The methods used to develop the OCLTT hypothesis are all available and provide relevant data with new avenues for their interpretation. The challenging of conventional methods implies that more sophisticated methods and indicators may need to be developed (as for an insect study, Teague et al., 2017). Importantly, to connect closely to ecological change, studies need to consider the long-term consequences of subtle functional constraints for performance capacity and competitive strength in an experimental setting that would not hurt the ecological context for the respective life stage (e.g. salmon migration, Farrell, 2016). Indeed, such requirements are rarely met in purely physiological studies. Pushing the OCLTT hypothesis back to early stages of the concept does not support further progress. The request for a detailed guide on how to investigate OCLTT is unusual as our studies of different levels of biological organization and field phenomena are repeatable and thereby, in addition to supporting our conclusions, fulfil relevant requirements associated with scientific publishing. That said, jointly developing a best practice guide would, in fact, be rewarding.
The OCLTT hypothesis also strives to integrate levels of biological organization from gene to cell and organism to ecosystem. As no alternative integrative concept is presently available, we anticipate that the OCLTT hypothesis will continue to evolve and be useful for those working in an ecological context as closely as we are trying to do. We also reiterate that the OCLTT concept considers the evolutionary context, beyond the testing of as many individual species as possible (ibid). We need to understand the constraints and changes that have affected key physiological functions over evolutionary time. ‘Stamp collecting’ many species at an adult stage does not help here, if the ecology and life history of each species as well as temperature-induced constraints on critical life stages are not considered in the interpretation (e.g. Marcus and Boero, 1998; Farrell, 2016; Boardman and Terblanche, 2015; Pörtner et al., 2017). In light of the need to carefully match hypotheses and data, one wonders whether the database of the careful meta-analysis referred to can provide evidence for or against OCLTT.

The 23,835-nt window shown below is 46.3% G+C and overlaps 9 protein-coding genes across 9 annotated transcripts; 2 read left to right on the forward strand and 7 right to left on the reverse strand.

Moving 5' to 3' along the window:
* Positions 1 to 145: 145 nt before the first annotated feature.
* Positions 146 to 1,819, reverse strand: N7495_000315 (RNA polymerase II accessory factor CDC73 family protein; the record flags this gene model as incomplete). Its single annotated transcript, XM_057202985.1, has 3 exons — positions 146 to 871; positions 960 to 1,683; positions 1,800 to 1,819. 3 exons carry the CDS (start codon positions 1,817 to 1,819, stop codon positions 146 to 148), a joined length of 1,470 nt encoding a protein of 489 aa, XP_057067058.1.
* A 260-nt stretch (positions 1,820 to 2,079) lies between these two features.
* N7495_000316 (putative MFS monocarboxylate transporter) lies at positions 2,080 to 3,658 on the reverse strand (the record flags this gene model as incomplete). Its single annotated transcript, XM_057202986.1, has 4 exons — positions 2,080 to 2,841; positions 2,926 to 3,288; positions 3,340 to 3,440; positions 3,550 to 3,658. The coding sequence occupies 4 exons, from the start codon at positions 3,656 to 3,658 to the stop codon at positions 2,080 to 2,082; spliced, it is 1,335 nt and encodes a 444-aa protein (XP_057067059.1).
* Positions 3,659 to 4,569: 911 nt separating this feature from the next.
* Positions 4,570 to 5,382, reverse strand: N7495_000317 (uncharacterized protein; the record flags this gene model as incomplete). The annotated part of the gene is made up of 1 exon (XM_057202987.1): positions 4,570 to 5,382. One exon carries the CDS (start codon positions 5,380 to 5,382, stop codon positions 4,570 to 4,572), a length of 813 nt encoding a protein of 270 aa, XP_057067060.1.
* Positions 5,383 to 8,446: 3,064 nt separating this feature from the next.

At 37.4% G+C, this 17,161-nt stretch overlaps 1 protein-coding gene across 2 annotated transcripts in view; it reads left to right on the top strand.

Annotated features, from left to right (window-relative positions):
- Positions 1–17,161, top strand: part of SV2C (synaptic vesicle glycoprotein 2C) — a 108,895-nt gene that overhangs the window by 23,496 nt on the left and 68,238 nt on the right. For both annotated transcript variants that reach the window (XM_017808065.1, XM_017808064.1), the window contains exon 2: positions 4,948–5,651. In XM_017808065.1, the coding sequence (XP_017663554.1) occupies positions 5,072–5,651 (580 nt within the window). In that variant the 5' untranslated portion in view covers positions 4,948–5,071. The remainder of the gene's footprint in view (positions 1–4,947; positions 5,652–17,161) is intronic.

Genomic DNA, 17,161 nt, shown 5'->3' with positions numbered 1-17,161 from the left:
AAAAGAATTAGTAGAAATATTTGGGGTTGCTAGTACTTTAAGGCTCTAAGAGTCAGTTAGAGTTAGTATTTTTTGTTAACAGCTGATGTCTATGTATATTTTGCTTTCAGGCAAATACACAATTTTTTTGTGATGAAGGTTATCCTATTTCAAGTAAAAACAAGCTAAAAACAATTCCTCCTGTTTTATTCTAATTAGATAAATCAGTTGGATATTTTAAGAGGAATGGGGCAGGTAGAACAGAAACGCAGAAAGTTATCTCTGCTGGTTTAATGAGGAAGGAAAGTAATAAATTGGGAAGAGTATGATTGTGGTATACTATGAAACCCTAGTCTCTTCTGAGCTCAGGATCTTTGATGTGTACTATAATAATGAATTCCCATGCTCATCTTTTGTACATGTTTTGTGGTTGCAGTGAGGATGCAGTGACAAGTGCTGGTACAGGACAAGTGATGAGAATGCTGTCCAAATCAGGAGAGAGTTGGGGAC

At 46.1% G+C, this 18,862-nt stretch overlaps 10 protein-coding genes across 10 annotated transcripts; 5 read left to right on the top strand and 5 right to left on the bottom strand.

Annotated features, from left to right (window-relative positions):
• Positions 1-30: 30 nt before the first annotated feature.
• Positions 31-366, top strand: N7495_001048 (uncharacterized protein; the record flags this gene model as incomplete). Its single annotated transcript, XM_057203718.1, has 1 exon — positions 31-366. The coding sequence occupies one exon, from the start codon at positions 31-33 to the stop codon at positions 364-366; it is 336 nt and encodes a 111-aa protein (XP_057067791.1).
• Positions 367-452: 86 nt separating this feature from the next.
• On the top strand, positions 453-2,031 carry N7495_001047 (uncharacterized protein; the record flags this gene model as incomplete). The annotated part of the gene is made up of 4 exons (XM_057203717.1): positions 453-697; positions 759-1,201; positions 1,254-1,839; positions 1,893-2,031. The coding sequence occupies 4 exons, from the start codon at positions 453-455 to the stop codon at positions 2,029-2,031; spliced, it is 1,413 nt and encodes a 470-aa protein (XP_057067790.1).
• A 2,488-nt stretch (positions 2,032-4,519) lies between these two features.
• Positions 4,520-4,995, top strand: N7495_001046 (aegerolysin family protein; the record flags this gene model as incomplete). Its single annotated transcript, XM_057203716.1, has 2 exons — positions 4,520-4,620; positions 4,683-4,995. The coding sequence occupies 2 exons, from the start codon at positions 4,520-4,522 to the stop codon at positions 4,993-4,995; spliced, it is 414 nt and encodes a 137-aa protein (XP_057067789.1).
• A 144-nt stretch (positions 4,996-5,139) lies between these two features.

Finally, we thank Jutfelt et al. for the offer of collaboration, which we happily accept. At the same time, we encourage everybody to develop alternative concepts equally powerful in bridging the gap between physiology and ecology that we can then test together. We need a healthy competition of concepts with a perspective to build linkages to other disciplines rather than an inward-looking overly narrow normative debate, which, if successful, would constrain future inter- and transdisciplinary research. We might then also miss a chance to enhance the contribution of experimental biology to addressing questions of high societal relevance, such as the impacts of climate change (e.g. Urban et al., 2011; Pörtner et al., 2014; Poloczanska et al., 2014). In light of the difference of opinion regarding the applicability of the OCLTT hypothesis, perhaps now is the time to move the debate to a more flexible forum than journal correspondence, which is restrictive in its length and therefore its scope.
We thank A. P. Farrell and L. S. Peck for supportive discussions. Diverse support for the OCLTT hypothesis and the need for a closer link between ecological and physiological patterns was expressed by various national and international colleagues whom we contacted during the preparation of this reply. Among others this includes A. Bates, M. Burrows, G. Claireaux, M. J. Costello, G. Lannig, B. Michaelidis, J. García Molinos, E. Poloczanska, D. Schoeman, I. Sokolova, D. Storch and H. Windisch, some of whom also provided additional comments, which were gratefully incorporated.